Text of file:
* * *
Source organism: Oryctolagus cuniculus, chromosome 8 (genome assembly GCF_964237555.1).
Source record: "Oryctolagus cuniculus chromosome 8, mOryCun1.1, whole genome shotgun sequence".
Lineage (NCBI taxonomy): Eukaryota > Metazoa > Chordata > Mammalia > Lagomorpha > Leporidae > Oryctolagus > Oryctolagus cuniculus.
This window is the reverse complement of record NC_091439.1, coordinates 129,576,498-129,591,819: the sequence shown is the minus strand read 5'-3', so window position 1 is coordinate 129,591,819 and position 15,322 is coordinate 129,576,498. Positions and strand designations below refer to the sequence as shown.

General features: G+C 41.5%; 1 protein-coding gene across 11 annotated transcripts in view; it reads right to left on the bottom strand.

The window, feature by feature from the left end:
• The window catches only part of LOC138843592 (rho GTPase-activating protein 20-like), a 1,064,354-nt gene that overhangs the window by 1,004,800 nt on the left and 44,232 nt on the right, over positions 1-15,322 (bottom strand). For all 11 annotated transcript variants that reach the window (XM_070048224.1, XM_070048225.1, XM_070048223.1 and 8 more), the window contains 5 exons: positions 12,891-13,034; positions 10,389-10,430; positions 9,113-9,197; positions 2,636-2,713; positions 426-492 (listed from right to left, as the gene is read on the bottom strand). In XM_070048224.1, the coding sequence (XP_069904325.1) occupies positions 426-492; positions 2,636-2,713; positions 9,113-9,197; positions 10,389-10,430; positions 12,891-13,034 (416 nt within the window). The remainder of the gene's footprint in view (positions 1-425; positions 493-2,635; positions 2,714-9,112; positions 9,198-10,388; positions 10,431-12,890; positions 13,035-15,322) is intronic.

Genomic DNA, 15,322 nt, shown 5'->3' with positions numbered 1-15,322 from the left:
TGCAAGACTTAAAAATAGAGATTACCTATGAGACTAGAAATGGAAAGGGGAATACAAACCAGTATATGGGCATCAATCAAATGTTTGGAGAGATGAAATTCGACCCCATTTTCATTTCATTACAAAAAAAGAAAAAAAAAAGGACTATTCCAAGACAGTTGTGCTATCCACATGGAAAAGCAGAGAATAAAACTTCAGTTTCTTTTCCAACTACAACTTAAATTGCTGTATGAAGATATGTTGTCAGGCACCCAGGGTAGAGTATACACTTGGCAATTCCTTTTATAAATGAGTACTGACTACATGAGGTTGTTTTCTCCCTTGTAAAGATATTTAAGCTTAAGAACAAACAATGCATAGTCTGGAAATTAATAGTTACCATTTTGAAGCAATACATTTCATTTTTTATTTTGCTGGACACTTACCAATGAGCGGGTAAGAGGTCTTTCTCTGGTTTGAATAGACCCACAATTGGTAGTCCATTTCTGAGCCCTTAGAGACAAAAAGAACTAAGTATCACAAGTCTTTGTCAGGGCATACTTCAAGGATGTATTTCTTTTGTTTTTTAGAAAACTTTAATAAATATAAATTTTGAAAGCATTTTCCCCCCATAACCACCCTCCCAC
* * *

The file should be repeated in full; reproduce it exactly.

Source organism: Oryctolagus cuniculus, chromosome 8 (genome assembly GCF_964237555.1).
Source record: "Oryctolagus cuniculus chromosome 8, mOryCun1.1, whole genome shotgun sequence".
Lineage (NCBI taxonomy): Eukaryota > Metazoa > Chordata > Mammalia > Lagomorpha > Leporidae > Oryctolagus > Oryctolagus cuniculus.
This window is the reverse complement of record NC_091439.1, coordinates 129,576,498-129,591,819: the sequence shown is the minus strand read 5'-3', so window position 1 is coordinate 129,591,819 and position 15,322 is coordinate 129,576,498. Positions and strand designations below refer to the sequence as shown.

General features: G+C 41.5%; 1 protein-coding gene across 11 annotated transcripts in view; it reads right to left on the bottom strand.

The window, feature by feature from the left end:
• The window catches only part of LOC138843592 (rho GTPase-activating protein 20-like), a 1,064,354-nt gene that overhangs the window by 1,004,800 nt on the left and 44,232 nt on the right, over positions 1-15,322 (bottom strand). For all 11 annotated transcript variants that reach the window (XM_070048224.1, XM_070048225.1, XM_070048223.1 and 8 more), the window contains 5 exons: positions 12,891-13,034; positions 10,389-10,430; positions 9,113-9,197; positions 2,636-2,713; positions 426-492 (listed from right to left, as the gene is read on the bottom strand). In XM_070048224.1, the coding sequence (XP_069904325.1) occupies positions 426-492; positions 2,636-2,713; positions 9,113-9,197; positions 10,389-10,430; positions 12,891-13,034 (416 nt within the window). The remainder of the gene's footprint in view (positions 1-425; positions 493-2,635; positions 2,714-9,112; positions 9,198-10,388; positions 10,431-12,890; positions 13,035-15,322) is intronic.

Genomic DNA, 15,322 nt, shown 5'->3' with positions numbered 1-15,322 from the left:
TGCAAGACTTAAAAATAGAGATTACCTATGAGACTAGAAATGGAAAGGGGAATACAAACCAGTATATGGGCATCAATCAAATGTTTGGAGAGATGAAATTCGACCCCATTTTCATTTCATTACAAAAAAAGAAAAAAAAAAGGACTATTCCAAGACAGTTGTGCTATCCACATGGAAAAGCAGAGAATAAAACTTCAGTTTCTTTTCCAACTACAACTTAAATTGCTGTATGAAGATATGTTGTCAGGCACCCAGGGTAGAGTATACACTTGGCAATTCCTTTTATAAATGAGTACTGACTACATGAGGTTGTTTTCTCCCTTGTAAAGATATTTAAGCTTAAGAACAAACAATGCATAGTCTGGAAATTAATAGTTACCATTTTGAAGCAATACATTTCATTTTTTATTTTGCTGGACACTTACCAATGAGCGGGTAAGAGGTCTTTCTCTGGTTTGAATAGACCCACAATTGGTAGTCCATTTCTGAGCCCTTAGAGACAAAAAGAACTAAGTATCACAAGTCTTTGTCAGGGCATACTTCAAGGATGTATTTCTTTTGTTTTTTAGAAAACTTTAATAAATATAAATTTTGAAAGCATTTTCCCCCCATAACCACCCTCCCAC